Let’s Get Growing: 10,000 Gardens in Africa

From foodtank.com by Dani Richardson
Let’s Get Growing: 10,000 Gardens in Africa

Approximately three out of every four Africans are 25 years of age or younger. Many of these individuals are also food insecure, with roughly a quarter of the estimated 842 million chronically hungry people in the world living in Africa. The Slow Food Foundation for Biodiversity has re-launched a project aiming to engage these youth in sustainable food and agriculture systems. 

Originally started as one of their main projects in 2012, the project created 1,000 gardens over two years in schools, communities, and urban outskirts in 30 African countries. In 2014, this initiative became the 10,000 Gardens in Africa campaign, with the objective of creating 10,000 gardens across the continent, and the mobilization of a network of young African leaders dedicated to preserving biodiversity, traditional knowledge and food culture, and small-scale agriculture. Here are seven reasons why you should know about the 10,000 Gardens in Africa project.  

1. The community is key. The gardens are created by individual communities, with the goal of bringing together different generations and social groups. Locally based experts provide skills while older generations share knowledge with younger people. In Ouagadougou, Burkina Faso there are 50 women currently involved in a food garden. Each woman cultivates her plot, with produce eaten at home, sold in a shop and at nearby markets, or used in a small restaurant set up next to the garden.  

2. Environmental sustainability combines with natural solutions. Instead of using artificial chemicals to defend against plant diseases, harmful insects, or weeds, farmers use agroecological solutions, including the pest resistant qualities of herbs, flowers, or ash. 

3. Water and soil conservation is vital. Innovative irrigation techniques, such as terracotta jars and dripping plastic bottles are widely used. By harnessing local observations and creativity, water access can be improved. Recycling the soil is a top priority of garden coordinators as well, using compost and the direct incorporation of crop residue into the soil.

4. There is always room for gardens. These gardens aim to utilize space that may not otherwise be used. Some gardens can be found next to the side of a footpath, or even on a rooftop.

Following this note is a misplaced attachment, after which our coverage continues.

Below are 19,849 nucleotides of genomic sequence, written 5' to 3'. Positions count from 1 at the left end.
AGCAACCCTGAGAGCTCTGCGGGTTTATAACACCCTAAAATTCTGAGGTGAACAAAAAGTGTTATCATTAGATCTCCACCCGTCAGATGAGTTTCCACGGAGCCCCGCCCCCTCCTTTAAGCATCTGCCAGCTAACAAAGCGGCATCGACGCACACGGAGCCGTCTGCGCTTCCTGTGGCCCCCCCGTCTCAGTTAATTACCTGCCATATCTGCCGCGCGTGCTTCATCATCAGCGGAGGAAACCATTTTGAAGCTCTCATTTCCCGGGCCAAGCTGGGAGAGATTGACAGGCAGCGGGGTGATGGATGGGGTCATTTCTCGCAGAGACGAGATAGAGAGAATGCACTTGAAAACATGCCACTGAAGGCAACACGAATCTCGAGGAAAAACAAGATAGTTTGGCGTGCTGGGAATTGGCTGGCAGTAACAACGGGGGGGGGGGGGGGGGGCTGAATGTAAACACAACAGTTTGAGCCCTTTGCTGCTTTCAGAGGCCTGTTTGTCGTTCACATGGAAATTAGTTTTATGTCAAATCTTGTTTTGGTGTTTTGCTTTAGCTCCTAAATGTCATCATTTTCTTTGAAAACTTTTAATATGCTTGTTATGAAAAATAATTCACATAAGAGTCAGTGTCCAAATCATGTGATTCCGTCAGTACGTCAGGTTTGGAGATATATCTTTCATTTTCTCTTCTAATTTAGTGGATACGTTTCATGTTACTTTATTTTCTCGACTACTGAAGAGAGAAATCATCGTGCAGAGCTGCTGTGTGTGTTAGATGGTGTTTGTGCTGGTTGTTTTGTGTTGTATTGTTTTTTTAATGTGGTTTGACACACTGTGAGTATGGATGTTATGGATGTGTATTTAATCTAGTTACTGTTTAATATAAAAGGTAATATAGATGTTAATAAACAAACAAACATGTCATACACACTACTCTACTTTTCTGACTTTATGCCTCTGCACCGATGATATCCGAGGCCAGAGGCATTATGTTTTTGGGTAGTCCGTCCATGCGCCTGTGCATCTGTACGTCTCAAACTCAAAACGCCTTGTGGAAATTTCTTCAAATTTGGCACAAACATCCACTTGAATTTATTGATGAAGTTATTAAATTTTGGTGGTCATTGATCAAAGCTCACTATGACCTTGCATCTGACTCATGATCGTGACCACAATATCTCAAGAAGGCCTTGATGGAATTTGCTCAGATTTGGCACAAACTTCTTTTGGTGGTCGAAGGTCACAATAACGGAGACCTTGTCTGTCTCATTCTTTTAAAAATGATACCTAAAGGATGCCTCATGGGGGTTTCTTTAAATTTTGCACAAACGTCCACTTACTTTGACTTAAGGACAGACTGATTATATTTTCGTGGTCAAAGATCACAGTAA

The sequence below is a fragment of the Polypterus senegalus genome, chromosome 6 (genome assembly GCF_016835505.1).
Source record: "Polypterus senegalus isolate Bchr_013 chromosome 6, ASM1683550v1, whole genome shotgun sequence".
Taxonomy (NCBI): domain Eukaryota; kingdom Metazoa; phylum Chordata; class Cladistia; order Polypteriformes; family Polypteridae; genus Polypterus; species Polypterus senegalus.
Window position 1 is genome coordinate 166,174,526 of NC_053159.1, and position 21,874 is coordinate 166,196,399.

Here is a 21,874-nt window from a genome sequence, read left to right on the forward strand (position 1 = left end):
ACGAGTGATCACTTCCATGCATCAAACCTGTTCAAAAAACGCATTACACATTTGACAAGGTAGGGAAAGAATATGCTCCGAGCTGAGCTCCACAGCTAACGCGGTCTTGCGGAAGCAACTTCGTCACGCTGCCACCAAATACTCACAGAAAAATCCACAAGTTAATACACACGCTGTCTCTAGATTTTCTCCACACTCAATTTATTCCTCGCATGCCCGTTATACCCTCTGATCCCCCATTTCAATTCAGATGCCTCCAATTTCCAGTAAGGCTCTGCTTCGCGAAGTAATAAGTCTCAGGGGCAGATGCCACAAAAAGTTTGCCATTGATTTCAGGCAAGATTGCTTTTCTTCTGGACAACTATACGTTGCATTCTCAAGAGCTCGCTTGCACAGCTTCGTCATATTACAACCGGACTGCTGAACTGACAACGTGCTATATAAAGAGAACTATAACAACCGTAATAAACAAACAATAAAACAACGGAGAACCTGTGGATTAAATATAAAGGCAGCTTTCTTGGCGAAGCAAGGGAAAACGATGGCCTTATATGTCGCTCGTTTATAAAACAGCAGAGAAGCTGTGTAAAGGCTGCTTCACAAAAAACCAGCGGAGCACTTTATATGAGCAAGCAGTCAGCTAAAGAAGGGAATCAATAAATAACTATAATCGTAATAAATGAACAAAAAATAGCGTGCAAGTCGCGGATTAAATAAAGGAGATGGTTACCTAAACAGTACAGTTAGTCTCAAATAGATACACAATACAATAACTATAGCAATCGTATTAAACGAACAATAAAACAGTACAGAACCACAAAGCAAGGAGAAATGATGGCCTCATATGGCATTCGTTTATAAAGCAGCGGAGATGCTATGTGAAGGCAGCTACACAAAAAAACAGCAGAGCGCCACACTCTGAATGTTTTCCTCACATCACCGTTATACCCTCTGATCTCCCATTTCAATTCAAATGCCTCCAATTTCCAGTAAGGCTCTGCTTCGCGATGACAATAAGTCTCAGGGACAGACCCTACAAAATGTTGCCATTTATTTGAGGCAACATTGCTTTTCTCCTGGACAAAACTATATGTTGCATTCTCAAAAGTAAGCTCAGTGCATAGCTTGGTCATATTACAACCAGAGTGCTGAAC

5. Youths are gaining green thumbs- and leadership skills. With gardens acting as open-air classrooms, teachers can use educational activities like fruit jigsaw puzzles and garden recipe books. Children are encouraged to think independently about the relationship between plants. “We would like to plant some trees too, to make our garden more lively and give the plants shade and oxygen,” explains Abdoulay, age 8, who lives in Burkina Faso. But the learning doesn’t stop there. The Slow Food Foundation also offers scholarships for young Africans to study at the University of Gastronomic Sciences, where these leaders can gain the knowledge they will then share with their community.  

6. Monotony has no place in these gardens. Training sessions are held with local technicians and communities to ensure intercropping is developed with concern for particular country needs and climatic conditions. This collaboration will provide successive crop cycles for years to come. To that end, traditional or past seeds are prioritized. These are open-pollinated varieties that have at least five decades of history in a particular area, ensuring they are well-suited to the local climate. Seedbeds allow a multitude of seeds to grow while providing a better yield.

7. But there is always room for collaboration. Networking is cultivated amongst the 2,240 garden groups in Africa, with communication and partnerships between school and communities taking place organically. Since 2011, this project has involved over 50,000 people in 25 different African countries, with tens of thousands of members and activists globally. "Our strength lies in our network, we are small but we are many and we will continue to grow," reported Eunice Njoroge of Kenya.  

Leading the charge of this project is Edie Mukiibi, Vice President of Slow Food International. Appointed in 2014, Mukiibi has already 75 youth gardens in Africa by founding the Developing Innovations in School and Community Cultivation (DISCC) project. But the work in preserving African biodiversity is far from over, stating that, “this is our time in Africa to promote our own food and gastronomy, to strengthen our traditional food systems and communities, and to defend our African biodiversity.” It isn’t too late for individuals, companies, and organizations to get involved either. Learn more and sponsor a garden today. 

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